Although Krishnamurti believed that conflict exists at all levels of human existence, he did not necessarily perceive conflict as a tangible reality with the same degree of solidity that is often understood by conflict resolution practitioners. In the thought of Krishnamurti, conflict is more of a non-reality, where the landscape of past memories, especially unpleasant and unconscious ones, are projected on to present interactions. In other words, conflict arises when an individual associates or identifies themselves with a particular idea, concept, belief or group, including perceiving themselves as inherently separate from others. In mediation, the individual’s unconscious associations, ideas and memories enter into the room and take their seats across the table. A projection is cast on to the person sitting across the table as well as onto the concepts and issues discussed.  It is as if memory, including unconscious experience and preformed ideas, cloaks every person involved with a set of clothing. That newly suited “other” is who is now interacted with. For Krishnamurti, ideas or concepts of another person are barriers to any genuine and present interaction between two people.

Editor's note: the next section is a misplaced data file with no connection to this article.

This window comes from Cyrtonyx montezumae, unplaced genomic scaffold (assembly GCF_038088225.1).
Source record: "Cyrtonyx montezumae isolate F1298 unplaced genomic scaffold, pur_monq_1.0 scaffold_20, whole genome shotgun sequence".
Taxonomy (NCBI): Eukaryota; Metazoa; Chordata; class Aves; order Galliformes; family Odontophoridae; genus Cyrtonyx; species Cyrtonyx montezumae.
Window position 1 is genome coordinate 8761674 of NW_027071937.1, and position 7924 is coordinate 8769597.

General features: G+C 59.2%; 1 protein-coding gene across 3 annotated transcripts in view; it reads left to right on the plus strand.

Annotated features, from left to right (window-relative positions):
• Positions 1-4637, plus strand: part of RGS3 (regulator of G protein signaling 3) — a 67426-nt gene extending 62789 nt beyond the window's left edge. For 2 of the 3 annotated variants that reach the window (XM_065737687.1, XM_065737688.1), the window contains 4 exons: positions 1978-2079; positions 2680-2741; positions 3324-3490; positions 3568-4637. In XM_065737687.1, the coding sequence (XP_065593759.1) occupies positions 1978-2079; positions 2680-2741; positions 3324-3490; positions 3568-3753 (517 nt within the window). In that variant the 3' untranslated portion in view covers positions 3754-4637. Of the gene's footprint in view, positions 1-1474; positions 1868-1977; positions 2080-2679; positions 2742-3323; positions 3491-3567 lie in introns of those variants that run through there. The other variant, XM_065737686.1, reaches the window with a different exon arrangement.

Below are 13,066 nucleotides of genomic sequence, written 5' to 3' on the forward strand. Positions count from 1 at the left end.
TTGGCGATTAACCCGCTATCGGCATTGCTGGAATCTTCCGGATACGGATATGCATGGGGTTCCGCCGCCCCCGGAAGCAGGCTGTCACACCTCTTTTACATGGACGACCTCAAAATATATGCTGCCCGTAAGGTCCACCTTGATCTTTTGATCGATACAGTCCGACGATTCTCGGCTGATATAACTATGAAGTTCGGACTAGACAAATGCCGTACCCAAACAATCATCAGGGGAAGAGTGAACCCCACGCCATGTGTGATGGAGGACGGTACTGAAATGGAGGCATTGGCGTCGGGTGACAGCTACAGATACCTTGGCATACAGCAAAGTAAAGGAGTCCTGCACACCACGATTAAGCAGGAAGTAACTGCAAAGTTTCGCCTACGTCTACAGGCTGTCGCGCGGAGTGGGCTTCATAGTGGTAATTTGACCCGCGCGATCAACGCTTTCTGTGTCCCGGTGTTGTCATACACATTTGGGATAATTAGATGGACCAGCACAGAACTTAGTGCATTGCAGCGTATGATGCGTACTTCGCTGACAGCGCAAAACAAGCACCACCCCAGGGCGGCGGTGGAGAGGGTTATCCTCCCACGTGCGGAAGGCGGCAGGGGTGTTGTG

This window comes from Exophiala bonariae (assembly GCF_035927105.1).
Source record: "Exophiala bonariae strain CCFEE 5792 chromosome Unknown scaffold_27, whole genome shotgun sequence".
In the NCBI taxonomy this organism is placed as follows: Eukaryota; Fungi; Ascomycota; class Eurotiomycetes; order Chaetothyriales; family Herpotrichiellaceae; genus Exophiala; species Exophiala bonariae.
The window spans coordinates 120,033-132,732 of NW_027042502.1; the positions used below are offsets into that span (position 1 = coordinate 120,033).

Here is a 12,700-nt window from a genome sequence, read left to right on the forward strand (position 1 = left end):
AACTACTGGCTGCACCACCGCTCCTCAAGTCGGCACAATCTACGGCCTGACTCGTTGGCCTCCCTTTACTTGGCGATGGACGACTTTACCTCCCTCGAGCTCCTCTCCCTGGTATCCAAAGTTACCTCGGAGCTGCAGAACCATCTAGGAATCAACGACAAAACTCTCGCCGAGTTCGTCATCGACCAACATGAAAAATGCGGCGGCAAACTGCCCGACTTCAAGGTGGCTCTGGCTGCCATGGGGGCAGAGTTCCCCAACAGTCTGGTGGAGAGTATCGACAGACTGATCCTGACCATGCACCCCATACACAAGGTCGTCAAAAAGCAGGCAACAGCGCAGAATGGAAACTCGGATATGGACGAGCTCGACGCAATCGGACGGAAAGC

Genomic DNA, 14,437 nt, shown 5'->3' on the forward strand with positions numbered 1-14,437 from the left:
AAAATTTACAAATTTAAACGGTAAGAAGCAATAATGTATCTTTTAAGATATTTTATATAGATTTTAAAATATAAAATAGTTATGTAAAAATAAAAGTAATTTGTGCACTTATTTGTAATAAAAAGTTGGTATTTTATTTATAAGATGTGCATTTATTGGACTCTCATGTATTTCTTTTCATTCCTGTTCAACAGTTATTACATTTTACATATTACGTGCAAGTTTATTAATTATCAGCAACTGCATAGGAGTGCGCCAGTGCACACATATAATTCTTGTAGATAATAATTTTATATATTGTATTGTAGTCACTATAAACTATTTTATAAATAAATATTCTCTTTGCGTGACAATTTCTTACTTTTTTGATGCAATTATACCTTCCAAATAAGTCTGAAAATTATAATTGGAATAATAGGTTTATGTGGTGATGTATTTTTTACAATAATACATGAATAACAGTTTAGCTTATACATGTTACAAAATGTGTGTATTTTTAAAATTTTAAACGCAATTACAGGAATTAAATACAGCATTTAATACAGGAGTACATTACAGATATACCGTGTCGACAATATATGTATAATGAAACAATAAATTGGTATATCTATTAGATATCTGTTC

Krishnamurti further perceived conflict as an attempt of the mind to escape the turmoil of the inner landscape and seek relief. All the loneliness, despair, longing for permanent resolutions and control, existential crises, senses of powerlessness in life, angst at the hard work of change, are attempts to seek a form of relief. It’s easy to buy into political or religious ideologies, social movements, individual people, or gurus, as a source of relief for inner, unresolved, chaos. Some people even claim to be holders of the key to life’s problems, a position that can be incredibly dangerous. Not only does this create a vulnerability, – mediators often speak of this as “power imbalances” – when people reach out for a final solution, it simply does not work. Krishnamurti emphasized the limitations of seeking relief and security in authority and often highlighted the dangers of psychological dependency on external sources of guidance, be it political, intellectual, or religious, at the cost of escaping the hard work required to unearth internal guidance and agency. Instead, Krishnamurti believed that true understanding and growth is achieved by first looking within, resolving struggles using independent thought and meditative self-inquiry.